Welcome to Namaste Care
I developed Namaste Care in 2003 for residents with advanced dementia who lived in a dementia unit that was part of the Vermont Veterans Home in Bennington, Vermont. I never considered myself as a writer, but I wrote one article about Namaste Care that resulted in a book “The End of Life Namaste Care Program for People with Dementia”. The book and my speaking engagements at conferences helped to spread Namaste Care across the United States. Then to my amazement universities in Australia, two in The United Kingdom, one in Canada and one in The Netherlands received grants to study various outcomes of the Namaste Care program. The original program was developed for a small group in nursing homes. Namaste Care is now offered in many care homes and adult day programs internationally. Supplies for Namaste Care are not expensive, no dedicated space is required, and no additional staff is needed to implement the group program. The Namaste Care Individual Program is also easy to provide as supplies can easily be placed in a bag and taken to the bedside for people with advanced dementia in hospitals, inpatient hospice units and in their own homes. Professional caregivers as well as trained volunteers can offer Namaste Care to people in all of these setting.
Over 10 years ago, Seasons Hospice & Palliative Care asked me to adapt the group program so that it could be taken to the bedside. Last year (2018) they brought Namaste Care to all 30,000 patients they served regardless of their diagnoses. This Namaste Care Individual Program is easy and inexpensive to provide. Supplies are not costly and can be placed in a bag and taken to the bedside for people with advanced dementia or other diagnoses located in hospitals, inpatient hospice units and in their own homes. Professional caregivers, family caregivers as well as trained volunteers can offer Namaste Care to people in all of these hospice settings.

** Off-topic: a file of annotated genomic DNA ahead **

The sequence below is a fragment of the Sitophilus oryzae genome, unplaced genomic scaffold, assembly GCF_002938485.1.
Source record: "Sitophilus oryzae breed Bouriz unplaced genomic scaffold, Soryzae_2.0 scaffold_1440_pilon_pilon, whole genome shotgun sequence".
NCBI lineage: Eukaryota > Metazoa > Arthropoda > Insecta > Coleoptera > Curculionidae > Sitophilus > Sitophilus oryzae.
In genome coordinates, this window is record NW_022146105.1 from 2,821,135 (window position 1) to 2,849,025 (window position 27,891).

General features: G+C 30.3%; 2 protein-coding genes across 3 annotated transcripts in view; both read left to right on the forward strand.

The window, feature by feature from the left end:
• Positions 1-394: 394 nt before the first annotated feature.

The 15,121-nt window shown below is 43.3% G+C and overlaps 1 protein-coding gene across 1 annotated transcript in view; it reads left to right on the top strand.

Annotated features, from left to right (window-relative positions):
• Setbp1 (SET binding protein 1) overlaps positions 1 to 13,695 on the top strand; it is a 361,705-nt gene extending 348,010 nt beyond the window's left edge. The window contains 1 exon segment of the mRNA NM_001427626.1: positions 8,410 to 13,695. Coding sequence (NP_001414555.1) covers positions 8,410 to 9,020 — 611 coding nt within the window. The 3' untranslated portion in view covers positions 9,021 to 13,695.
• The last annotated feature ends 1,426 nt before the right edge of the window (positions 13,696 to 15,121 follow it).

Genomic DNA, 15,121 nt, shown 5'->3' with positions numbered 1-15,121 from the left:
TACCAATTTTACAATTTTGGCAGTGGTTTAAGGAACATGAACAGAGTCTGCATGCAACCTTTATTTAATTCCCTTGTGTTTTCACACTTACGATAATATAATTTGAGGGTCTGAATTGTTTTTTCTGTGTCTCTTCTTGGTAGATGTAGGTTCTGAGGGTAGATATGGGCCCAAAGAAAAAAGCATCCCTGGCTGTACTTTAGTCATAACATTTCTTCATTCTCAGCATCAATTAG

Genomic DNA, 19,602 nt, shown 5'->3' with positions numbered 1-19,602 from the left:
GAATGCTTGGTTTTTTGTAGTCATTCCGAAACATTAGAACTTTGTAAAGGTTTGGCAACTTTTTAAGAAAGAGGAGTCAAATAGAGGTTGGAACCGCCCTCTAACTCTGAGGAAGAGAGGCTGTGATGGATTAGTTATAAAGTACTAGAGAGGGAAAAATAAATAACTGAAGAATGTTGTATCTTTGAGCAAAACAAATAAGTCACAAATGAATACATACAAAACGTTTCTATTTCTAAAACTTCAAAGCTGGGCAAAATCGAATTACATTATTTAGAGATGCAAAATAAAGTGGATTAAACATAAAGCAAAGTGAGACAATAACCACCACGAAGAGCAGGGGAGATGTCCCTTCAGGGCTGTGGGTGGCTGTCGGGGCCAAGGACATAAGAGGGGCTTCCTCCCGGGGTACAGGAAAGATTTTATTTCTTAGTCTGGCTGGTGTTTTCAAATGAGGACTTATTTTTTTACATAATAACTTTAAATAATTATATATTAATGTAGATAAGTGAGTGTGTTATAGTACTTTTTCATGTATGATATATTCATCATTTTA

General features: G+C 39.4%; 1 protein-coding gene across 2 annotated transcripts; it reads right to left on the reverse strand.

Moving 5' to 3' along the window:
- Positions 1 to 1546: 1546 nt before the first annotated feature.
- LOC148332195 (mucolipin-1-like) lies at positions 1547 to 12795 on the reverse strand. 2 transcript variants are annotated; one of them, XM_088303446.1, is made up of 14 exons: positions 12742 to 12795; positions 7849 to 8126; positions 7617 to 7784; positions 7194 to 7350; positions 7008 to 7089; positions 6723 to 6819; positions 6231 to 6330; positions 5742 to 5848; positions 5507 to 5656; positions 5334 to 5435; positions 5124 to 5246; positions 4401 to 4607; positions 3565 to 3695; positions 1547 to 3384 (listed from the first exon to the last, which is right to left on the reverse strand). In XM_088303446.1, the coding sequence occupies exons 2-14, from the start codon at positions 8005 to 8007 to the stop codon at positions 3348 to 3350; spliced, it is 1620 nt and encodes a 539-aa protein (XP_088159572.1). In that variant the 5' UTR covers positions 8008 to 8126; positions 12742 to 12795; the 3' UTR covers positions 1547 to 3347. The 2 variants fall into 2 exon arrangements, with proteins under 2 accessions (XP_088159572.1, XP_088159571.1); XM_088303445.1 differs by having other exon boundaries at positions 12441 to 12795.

The two basic principles of Namaste Care Programs are creating a calm environment and providing all activities and interactions with an unhurried, loving touch approach. These two principles are included in both the group programs and individual programs.
I’m at a loss to predict the future of Namaste Care as I never dreamed it would be international, and a program for individuals and groups in many settings. My hope and dreams are that Namaste Care will be part of general caregiving for anyone regardless of age or diagnosis who would find comfort receiving Namaste Care.
Namaste Care is a loving approach to caring for people, especially those with advanced dementia. It is offered in a variety of setting in many countries and provides quality of life until the end of life.